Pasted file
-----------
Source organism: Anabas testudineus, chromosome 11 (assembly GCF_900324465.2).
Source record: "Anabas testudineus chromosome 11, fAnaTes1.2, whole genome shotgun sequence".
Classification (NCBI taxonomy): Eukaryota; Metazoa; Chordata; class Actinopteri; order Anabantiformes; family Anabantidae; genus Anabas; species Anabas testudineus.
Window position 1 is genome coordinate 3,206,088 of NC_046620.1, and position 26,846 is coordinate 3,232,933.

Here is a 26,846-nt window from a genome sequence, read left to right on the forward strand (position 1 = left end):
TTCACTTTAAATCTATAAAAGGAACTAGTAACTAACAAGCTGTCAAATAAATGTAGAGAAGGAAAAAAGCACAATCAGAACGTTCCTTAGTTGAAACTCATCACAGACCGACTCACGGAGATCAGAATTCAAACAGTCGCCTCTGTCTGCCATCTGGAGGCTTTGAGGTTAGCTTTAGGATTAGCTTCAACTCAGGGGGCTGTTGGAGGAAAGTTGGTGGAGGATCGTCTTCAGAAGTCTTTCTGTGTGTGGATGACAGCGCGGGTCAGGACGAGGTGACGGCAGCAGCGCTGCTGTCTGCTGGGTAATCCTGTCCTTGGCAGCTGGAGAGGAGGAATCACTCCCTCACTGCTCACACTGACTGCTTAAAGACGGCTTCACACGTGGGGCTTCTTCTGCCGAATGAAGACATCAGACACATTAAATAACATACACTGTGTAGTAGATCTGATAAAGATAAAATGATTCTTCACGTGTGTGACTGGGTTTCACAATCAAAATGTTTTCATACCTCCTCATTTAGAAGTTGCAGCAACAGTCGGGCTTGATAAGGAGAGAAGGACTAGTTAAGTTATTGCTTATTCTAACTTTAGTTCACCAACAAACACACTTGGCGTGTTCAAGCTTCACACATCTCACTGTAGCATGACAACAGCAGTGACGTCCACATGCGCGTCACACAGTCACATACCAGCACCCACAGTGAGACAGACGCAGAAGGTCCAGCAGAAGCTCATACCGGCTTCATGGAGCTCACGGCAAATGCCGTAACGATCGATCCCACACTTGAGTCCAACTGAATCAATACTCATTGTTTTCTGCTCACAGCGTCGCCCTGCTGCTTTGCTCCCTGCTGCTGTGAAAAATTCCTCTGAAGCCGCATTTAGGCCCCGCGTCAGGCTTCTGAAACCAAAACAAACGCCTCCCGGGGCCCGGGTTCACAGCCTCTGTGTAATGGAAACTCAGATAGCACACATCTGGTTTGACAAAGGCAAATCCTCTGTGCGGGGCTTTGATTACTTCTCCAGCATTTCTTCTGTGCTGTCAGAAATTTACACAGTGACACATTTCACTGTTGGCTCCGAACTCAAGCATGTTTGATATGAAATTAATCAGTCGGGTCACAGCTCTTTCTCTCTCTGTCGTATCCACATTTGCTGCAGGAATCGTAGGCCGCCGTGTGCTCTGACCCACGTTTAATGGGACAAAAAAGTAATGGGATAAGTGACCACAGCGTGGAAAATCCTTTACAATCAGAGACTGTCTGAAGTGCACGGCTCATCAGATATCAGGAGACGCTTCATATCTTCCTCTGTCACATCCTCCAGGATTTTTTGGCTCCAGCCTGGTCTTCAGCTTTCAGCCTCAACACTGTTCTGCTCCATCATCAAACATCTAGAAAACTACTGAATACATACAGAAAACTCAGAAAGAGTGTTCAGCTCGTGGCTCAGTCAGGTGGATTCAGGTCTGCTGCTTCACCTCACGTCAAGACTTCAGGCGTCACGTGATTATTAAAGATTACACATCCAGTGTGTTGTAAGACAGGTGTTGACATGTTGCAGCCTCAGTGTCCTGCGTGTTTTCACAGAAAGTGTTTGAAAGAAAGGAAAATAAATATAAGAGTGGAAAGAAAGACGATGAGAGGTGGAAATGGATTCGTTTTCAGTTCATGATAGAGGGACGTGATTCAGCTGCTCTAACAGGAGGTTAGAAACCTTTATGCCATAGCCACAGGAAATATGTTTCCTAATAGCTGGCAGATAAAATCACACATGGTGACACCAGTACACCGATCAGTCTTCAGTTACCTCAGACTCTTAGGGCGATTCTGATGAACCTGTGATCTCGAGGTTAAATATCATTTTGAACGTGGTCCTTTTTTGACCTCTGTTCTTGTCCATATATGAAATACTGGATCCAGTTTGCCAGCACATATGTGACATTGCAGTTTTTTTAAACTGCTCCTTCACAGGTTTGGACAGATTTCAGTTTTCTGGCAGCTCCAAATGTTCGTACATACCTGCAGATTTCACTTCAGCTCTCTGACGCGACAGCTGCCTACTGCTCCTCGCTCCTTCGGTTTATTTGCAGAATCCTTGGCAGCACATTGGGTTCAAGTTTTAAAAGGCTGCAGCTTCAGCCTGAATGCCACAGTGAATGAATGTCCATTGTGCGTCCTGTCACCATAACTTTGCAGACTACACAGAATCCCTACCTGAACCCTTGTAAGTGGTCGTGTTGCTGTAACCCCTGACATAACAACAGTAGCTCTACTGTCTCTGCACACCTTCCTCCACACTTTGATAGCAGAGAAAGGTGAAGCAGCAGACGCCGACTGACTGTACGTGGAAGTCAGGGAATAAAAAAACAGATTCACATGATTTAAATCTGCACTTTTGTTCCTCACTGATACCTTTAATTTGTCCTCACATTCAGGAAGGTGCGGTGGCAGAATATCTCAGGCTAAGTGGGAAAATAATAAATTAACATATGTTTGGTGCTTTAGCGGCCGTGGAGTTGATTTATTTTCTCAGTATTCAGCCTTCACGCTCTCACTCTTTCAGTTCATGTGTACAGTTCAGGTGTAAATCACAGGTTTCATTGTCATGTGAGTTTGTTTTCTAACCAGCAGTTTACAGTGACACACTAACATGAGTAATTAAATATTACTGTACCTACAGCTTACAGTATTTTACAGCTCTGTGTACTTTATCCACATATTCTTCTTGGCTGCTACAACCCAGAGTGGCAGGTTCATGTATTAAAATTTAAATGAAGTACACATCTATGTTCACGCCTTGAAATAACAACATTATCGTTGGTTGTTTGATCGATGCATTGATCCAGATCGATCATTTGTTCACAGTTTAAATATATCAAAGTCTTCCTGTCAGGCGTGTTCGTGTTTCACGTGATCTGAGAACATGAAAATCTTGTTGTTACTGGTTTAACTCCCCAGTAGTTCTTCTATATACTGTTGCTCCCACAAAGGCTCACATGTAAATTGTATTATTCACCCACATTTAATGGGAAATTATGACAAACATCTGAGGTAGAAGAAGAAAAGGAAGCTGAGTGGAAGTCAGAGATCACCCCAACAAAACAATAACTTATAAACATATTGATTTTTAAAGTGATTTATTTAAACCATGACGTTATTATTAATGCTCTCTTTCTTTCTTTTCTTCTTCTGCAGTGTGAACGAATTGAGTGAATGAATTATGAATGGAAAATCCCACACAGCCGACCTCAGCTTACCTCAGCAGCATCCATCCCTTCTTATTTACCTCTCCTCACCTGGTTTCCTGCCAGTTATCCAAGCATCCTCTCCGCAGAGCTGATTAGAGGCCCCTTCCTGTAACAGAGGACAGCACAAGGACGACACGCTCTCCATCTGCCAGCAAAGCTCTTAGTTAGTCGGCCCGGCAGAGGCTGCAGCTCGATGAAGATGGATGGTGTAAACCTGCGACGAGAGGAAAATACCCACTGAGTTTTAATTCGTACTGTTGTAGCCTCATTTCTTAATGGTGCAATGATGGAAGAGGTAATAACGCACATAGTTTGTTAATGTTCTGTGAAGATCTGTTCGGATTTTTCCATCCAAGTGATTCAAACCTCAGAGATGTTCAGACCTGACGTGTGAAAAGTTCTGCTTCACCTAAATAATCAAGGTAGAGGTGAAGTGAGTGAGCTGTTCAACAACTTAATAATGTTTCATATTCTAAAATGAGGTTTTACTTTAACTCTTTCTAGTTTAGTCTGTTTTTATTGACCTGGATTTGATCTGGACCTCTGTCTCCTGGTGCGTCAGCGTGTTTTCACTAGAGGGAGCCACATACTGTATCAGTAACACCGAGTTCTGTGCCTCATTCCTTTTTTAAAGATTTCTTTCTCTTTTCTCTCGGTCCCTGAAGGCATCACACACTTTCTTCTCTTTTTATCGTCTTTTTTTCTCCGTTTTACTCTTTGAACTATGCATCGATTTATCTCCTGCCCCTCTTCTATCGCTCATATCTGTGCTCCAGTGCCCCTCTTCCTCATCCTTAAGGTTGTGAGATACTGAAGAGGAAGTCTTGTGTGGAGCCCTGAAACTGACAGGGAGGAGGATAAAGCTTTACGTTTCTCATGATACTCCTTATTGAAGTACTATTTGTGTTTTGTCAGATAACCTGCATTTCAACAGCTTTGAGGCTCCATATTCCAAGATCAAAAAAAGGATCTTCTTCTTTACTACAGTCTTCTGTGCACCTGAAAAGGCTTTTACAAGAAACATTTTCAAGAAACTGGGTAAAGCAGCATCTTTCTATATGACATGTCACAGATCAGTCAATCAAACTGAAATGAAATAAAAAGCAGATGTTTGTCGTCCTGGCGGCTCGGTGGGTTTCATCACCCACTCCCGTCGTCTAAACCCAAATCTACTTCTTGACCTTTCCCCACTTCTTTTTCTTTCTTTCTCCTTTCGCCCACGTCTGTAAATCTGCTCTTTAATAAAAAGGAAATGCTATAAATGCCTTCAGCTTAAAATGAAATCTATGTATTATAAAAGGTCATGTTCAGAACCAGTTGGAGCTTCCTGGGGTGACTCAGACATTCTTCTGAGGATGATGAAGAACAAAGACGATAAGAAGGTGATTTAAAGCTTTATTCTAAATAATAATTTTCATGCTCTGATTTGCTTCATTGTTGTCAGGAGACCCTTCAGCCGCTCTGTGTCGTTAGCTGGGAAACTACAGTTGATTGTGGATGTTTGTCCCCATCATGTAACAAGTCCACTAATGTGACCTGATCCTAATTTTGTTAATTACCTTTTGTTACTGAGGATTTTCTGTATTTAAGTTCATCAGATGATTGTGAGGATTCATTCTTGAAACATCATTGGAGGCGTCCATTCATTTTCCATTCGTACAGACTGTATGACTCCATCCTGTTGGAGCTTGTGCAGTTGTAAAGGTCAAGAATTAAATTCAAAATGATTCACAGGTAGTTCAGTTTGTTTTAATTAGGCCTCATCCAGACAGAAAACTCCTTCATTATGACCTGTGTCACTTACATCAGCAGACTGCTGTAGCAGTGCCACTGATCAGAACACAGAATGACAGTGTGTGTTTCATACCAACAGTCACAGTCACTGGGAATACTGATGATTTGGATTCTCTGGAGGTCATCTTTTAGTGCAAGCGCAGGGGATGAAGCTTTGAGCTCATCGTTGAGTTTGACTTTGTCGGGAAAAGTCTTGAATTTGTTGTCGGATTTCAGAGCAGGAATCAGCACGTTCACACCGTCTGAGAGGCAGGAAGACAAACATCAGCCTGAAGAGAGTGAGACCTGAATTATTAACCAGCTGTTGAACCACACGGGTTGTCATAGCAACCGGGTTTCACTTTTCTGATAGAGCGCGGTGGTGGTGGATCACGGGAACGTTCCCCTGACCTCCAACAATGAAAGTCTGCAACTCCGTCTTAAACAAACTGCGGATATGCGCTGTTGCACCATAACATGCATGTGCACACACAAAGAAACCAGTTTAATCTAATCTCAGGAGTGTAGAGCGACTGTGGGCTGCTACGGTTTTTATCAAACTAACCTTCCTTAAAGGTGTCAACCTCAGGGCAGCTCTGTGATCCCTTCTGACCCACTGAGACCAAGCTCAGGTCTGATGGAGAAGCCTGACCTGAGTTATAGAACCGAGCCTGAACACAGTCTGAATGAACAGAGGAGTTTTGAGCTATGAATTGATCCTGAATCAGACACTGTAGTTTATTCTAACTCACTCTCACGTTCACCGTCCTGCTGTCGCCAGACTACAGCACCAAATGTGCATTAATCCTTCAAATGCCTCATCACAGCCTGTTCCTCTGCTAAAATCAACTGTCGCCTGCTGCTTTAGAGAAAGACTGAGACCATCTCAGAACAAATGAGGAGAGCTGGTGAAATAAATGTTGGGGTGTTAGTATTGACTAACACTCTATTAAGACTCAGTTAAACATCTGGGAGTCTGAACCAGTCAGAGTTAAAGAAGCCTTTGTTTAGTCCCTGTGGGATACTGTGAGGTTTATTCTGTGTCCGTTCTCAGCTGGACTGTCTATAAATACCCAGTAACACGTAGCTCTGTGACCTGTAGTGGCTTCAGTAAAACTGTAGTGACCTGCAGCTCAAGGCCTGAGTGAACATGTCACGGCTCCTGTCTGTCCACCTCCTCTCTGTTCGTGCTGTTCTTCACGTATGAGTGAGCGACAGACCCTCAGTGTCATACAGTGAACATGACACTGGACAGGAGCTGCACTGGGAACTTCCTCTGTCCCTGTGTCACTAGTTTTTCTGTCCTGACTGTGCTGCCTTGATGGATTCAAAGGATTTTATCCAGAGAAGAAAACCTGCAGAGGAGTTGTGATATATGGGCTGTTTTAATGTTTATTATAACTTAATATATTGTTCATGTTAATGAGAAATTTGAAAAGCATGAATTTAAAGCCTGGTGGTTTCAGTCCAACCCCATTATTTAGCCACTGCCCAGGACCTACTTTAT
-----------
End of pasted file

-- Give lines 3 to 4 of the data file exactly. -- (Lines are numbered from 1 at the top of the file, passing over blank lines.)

Classification (NCBI taxonomy): Eukaryota; Metazoa; Chordata; class Actinopteri; order Anabantiformes; family Anabantidae; genus Anabas; species Anabas testudineus.
Window position 1 is genome coordinate 3,206,088 of NC_046620.1, and position 26,846 is coordinate 3,232,933.